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October 2005
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Good cops and moral? cops

I’m a huge fan of Law Enforcement Against Prohibition (LEAP). A great group of dedicated people who perform an incredibly important service. Their speaker’s bureau arranges for cops against prohibition to speak to Rotary Clubs and other similar organizations. Having a cop speak against the drug war to a group like that is priceless in terms of impact.
This article describes such a talk by LEAP V.P. Peter Christ. The article also includes reactions from local cops to Peter’s visit (Naturally, they’re less enthused about making changes.)
One item in the article that caught my eye:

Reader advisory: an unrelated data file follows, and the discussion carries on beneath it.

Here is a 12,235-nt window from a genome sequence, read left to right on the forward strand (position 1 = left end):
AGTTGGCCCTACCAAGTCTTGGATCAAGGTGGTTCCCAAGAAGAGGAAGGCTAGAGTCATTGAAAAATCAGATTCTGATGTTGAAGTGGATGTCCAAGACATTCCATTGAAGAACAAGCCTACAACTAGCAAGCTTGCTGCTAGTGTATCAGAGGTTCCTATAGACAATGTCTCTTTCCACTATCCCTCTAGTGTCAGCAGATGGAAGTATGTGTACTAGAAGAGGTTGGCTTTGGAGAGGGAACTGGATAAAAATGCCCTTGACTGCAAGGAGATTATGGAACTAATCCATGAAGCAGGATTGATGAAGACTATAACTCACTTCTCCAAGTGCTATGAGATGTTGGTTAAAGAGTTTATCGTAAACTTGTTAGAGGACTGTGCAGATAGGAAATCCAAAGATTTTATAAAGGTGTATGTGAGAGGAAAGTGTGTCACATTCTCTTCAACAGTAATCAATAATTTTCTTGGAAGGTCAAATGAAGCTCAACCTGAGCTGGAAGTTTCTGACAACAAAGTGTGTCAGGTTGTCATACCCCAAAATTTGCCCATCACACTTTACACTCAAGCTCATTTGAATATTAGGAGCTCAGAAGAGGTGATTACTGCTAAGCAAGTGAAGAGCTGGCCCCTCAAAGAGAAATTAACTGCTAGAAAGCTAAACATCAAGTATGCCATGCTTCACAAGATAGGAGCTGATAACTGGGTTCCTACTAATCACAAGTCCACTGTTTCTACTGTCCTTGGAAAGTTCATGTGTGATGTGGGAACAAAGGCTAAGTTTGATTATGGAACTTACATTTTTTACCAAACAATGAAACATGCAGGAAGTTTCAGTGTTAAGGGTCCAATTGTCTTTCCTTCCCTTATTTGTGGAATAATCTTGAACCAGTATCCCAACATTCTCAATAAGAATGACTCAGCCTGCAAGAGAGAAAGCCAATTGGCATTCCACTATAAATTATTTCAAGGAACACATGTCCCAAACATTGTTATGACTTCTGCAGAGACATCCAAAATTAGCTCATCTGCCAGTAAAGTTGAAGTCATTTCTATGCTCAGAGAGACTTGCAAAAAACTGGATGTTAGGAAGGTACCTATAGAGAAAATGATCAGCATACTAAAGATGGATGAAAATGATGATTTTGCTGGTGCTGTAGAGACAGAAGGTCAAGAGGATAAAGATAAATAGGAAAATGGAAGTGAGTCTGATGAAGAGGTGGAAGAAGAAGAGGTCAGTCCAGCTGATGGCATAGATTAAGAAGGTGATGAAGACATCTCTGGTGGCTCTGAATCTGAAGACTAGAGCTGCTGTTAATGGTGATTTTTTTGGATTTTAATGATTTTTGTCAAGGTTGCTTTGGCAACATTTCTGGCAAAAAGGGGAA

No matter what the justifications, however, Clifton Heights Police Chief Walter Senkow objected to legalization on a moral basis.

“At that point, we’re telling our kids, it’s okay to abuse their bodies,” Senkow said.

Moral basis? Since when is it the responsibility of the Police Chief to guard our morals? Is Senkow prepared to arrest people for not honoring their mother and father? Or for not keeping the Sabbath holy? Or for not loving their neighbor? Or for not being pure in heart? Since we don’t have specific laws for those things, does that mean that we’re somehow giving a bad message to our kids?
The Police Chief is actually ready to discard an idea that might make his work more effective, because of his need to give a particular moral lesson (while ignoring many others). Perhaps he should leave that to families and churches, and focus on effectively serving and protecting.
Turning to law to provide a moral example has a major drawback.
Laws are created by politicians.
Now think about it. Do you really want to look to politicians for your moral foundation?

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